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Tasting Notes: Avenues

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Alinea, the seventh best restaurant in the world and the best restaurant in North America, is, without a doubt, first among equals in the dazzling gastronomic capital that is Chicago.  However, if I were going to choose among our plethora of towering fine dining destinations, I’d say Avenues at the Peninsula Hotel Chicago is a close second.  It shouldn’t be surprising since the Chef de Cuisine at Avenues, the mega-talent Curtis Duffy, was Grant Achatz’s second-in-command at Alinea’s opening in 2005.  But if Achatz’s cuisine at Alinea is like the best of Harold Pinter-boldly intellectual, complexly layered, trafficking in big themes and ideas (his Escoffier tribute dish at my recent spring 2010 dinner captured both the complex history of gastronomy and the limitless potential of its future in one brazen, memorable plate)-Duffy’s cuisine at Avenues is like the best of Stephen Sondheim:  cerebral, thoughtful, intricately and exquisitely crafted, but seemingly effortless, and yes, like mellifluous musical pieces on a plate.  (I couldn’t resist using theatrical metaphors, so sue me). I had two recent dinners at Avenues – in the spring when I brought endearingly exacting New Yorker friend Hedy (who had the chandelier-sized cojones to question Wylie Dufresne to his face about a dish, but that’s a story for another blog post) and then in the summer when BFF Debra and our travelin’ buddy Reva, both accomplished world travelers and consumers of fine goods, joined me at dinner.  Both times, I got to say, I was blown away (and my highly discriminating dinner companions as well).

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Tasting Notes: Uncle Mike’s Place

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I’m taking a little bit of a break from theater coverage and sharing my thoughts and impressions on some recent memorable dining experiences in this great food town I call home.  The next several blog posts will be restaurant-focused, and hopefully will whet my blog readers’ appetites for more!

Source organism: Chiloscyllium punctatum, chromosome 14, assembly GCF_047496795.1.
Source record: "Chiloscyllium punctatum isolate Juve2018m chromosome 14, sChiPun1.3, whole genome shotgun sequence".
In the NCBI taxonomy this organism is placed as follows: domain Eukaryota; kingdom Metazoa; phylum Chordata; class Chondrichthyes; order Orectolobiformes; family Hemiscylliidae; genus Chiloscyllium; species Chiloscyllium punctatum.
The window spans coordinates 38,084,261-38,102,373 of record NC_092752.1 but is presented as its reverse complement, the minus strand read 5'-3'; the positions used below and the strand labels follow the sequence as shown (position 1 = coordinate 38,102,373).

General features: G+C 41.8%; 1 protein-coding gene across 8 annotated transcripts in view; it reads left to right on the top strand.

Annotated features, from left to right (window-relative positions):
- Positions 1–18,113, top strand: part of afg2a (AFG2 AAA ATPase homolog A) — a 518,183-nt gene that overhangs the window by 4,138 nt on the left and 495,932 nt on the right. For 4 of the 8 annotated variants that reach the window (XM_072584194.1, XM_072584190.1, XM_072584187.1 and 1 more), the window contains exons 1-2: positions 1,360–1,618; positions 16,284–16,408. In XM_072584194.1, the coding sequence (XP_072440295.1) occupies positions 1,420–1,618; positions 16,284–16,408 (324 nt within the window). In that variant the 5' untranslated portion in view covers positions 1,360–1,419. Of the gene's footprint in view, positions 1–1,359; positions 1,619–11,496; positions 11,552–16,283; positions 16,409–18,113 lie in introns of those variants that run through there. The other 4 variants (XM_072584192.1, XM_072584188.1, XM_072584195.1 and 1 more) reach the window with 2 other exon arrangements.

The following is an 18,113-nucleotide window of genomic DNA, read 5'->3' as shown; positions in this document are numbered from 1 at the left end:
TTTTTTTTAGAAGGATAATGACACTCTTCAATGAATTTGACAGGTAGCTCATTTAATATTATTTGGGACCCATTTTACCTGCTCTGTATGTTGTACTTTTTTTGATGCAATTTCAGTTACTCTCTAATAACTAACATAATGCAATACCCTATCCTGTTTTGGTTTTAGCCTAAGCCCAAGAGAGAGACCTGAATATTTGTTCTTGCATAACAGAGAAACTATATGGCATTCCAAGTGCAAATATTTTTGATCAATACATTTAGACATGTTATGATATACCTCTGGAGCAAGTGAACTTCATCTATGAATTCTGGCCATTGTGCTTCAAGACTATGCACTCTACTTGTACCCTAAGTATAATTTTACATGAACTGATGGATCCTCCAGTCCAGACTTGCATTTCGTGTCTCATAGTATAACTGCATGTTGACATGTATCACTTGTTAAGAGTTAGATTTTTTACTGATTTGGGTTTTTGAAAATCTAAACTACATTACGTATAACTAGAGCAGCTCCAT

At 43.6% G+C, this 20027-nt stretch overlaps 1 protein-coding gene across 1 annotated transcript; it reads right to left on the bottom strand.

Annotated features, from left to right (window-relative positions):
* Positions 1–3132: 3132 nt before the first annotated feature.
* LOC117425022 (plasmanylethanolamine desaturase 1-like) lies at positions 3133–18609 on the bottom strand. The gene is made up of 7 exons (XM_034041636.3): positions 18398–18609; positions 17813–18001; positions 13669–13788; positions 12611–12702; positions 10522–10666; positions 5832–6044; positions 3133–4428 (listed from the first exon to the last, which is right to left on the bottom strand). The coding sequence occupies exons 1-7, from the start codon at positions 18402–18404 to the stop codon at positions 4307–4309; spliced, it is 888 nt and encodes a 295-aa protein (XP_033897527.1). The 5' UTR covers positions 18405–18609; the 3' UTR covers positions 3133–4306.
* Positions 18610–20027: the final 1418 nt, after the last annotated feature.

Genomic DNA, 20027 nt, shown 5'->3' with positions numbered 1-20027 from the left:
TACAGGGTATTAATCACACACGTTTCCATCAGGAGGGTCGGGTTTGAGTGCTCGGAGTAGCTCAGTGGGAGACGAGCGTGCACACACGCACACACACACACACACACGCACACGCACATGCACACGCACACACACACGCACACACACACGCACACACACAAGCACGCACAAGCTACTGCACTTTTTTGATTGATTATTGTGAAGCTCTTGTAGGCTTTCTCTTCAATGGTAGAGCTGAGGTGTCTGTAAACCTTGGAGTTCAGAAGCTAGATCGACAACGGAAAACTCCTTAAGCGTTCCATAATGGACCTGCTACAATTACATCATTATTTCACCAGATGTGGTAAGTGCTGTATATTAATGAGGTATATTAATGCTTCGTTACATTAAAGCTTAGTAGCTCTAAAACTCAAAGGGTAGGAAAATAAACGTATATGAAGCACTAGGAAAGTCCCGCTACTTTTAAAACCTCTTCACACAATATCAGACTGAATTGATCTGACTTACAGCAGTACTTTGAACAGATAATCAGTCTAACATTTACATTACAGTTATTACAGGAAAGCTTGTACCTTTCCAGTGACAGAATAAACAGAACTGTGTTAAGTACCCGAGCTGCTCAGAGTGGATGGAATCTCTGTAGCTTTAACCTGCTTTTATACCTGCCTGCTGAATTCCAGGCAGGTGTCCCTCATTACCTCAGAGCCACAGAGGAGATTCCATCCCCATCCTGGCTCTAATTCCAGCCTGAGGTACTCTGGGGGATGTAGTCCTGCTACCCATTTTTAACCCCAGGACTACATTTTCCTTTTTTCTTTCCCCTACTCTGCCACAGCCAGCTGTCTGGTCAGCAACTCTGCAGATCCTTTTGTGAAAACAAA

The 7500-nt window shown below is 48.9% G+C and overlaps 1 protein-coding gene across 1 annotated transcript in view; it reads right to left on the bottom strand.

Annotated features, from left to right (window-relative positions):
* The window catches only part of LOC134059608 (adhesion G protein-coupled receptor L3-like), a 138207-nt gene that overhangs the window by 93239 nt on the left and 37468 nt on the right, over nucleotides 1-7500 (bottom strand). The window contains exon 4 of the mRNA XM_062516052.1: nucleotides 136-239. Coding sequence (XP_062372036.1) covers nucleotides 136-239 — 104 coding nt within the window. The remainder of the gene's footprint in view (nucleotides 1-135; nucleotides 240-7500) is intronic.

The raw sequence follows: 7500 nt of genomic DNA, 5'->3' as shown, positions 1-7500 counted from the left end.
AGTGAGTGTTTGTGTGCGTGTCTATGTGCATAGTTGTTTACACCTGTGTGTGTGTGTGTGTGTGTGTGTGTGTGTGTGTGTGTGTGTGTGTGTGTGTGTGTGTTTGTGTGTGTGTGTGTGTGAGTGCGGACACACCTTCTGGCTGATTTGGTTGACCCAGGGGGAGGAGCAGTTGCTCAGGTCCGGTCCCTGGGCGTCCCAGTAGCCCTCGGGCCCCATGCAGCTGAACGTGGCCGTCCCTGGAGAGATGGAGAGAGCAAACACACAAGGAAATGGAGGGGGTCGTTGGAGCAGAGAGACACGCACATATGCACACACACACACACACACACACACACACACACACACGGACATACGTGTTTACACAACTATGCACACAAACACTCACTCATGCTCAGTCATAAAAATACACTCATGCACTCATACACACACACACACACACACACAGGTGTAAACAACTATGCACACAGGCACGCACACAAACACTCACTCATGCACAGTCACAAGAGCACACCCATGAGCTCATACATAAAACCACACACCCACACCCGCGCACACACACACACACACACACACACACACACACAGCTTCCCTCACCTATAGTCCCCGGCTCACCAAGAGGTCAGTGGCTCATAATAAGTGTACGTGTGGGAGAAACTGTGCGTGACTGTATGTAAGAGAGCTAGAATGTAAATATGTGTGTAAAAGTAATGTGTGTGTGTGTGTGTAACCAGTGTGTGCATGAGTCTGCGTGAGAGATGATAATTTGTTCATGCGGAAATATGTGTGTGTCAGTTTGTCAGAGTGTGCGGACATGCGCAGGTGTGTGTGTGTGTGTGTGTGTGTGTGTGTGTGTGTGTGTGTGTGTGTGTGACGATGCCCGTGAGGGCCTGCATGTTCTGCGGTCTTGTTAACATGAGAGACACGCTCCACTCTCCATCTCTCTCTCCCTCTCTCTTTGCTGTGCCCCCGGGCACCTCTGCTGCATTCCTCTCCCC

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Audacity

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Probably one of my leading stereotypically gay traits is that of musical theater queen.  I just love me a rousing, bombastic, glitter-and-spangles-and-feather-boa encased showtune (and I’ve been known to break into one after a couple of sidecars with the gays and the gals).  I’m a big Stephen Sondheim aficionado, but I’m also an equally fervent John Kander and Fred Ebb fan, with their musical theater masterpieces Chicago and Cabaret (just recently in a triumphant spring production I couldn’t stop raving about) near the top of my list of all-time favorite musicals (Sondheim’s Passion and Sweeney Todd occupy the primo spots).  One of my favorite memories of the ‘naughts, for example, is the night I led a drunken, but still definitely on-pitch, sing-along of “Cabaret” at a Montreal karaoke bar (and yes, if I recall, there was a feather boa involved).  I think the Kander and Ebb musical partnership was genius, not just in creating memorable, hummable, yet intricately constructed songs, but also in clearly and vividly telling stories and creating characters in these songs that build the singular power and impact of the overall piece (Chicago’s “When You’re Good to Mama”, for example, in one dazzling swoop, establishes both the gritty, protectionist milieu of a woman’s prison and the tough-as-nails yet pragmatic character of the warden, Mama Morton).  So there was no doubt in my mind that I would catch The Scottsboro Boys, Kander and Ebb’s final collaboration which they were still working on when Ebb passed away in 2004, in its pre-Broadway engagement at Minneapolis’ wonderful Guthrie Theater, after an acclaimed off-Broadway run.  And I am pleased to report that The Scottsboro Boys is audacious and astounding, a musical that is bold, brassy, feet-thumping, as all great musicals are, but also disturbing, uncomfortable, but ultimately inspiring in its powerful closing moments.  Despite some nits, I think it’s a must-see show for lovers, not just of musical theater, but of exceptional theater in general.